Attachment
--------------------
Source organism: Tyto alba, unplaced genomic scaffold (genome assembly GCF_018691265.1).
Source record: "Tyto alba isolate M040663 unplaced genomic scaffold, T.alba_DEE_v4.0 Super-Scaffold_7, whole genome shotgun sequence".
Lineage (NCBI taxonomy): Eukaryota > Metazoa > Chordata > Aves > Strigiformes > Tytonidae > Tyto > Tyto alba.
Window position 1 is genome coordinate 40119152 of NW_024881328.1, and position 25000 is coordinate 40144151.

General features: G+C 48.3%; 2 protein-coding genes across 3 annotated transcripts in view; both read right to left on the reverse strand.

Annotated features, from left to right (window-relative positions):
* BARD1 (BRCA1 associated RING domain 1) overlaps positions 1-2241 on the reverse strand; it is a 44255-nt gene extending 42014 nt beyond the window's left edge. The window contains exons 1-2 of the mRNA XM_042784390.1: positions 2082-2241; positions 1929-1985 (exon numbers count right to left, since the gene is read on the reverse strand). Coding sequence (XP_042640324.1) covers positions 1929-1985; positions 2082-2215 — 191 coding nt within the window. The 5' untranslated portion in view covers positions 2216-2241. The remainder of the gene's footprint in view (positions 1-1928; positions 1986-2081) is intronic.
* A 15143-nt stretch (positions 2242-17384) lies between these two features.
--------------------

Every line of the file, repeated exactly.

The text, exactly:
Source organism: Tyto alba, unplaced genomic scaffold (genome assembly GCF_018691265.1).
Source record: "Tyto alba isolate M040663 unplaced genomic scaffold, T.alba_DEE_v4.0 Super-Scaffold_7, whole genome shotgun sequence".
Lineage (NCBI taxonomy): Eukaryota > Metazoa > Chordata > Aves > Strigiformes > Tytonidae > Tyto > Tyto alba.
Window position 1 is genome coordinate 40119152 of NW_024881328.1, and position 25000 is coordinate 40144151.

General features: G+C 48.3%; 2 protein-coding genes across 3 annotated transcripts in view; both read right to left on the reverse strand.

Annotated features, from left to right (window-relative positions):
* BARD1 (BRCA1 associated RING domain 1) overlaps positions 1-2241 on the reverse strand; it is a 44255-nt gene extending 42014 nt beyond the window's left edge. The window contains exons 1-2 of the mRNA XM_042784390.1: positions 2082-2241; positions 1929-1985 (exon numbers count right to left, since the gene is read on the reverse strand). Coding sequence (XP_042640324.1) covers positions 1929-1985; positions 2082-2215 — 191 coding nt within the window. The 5' untranslated portion in view covers positions 2216-2241. The remainder of the gene's footprint in view (positions 1-1928; positions 1986-2081) is intronic.
* A 15143-nt stretch (positions 2242-17384) lies between these two features.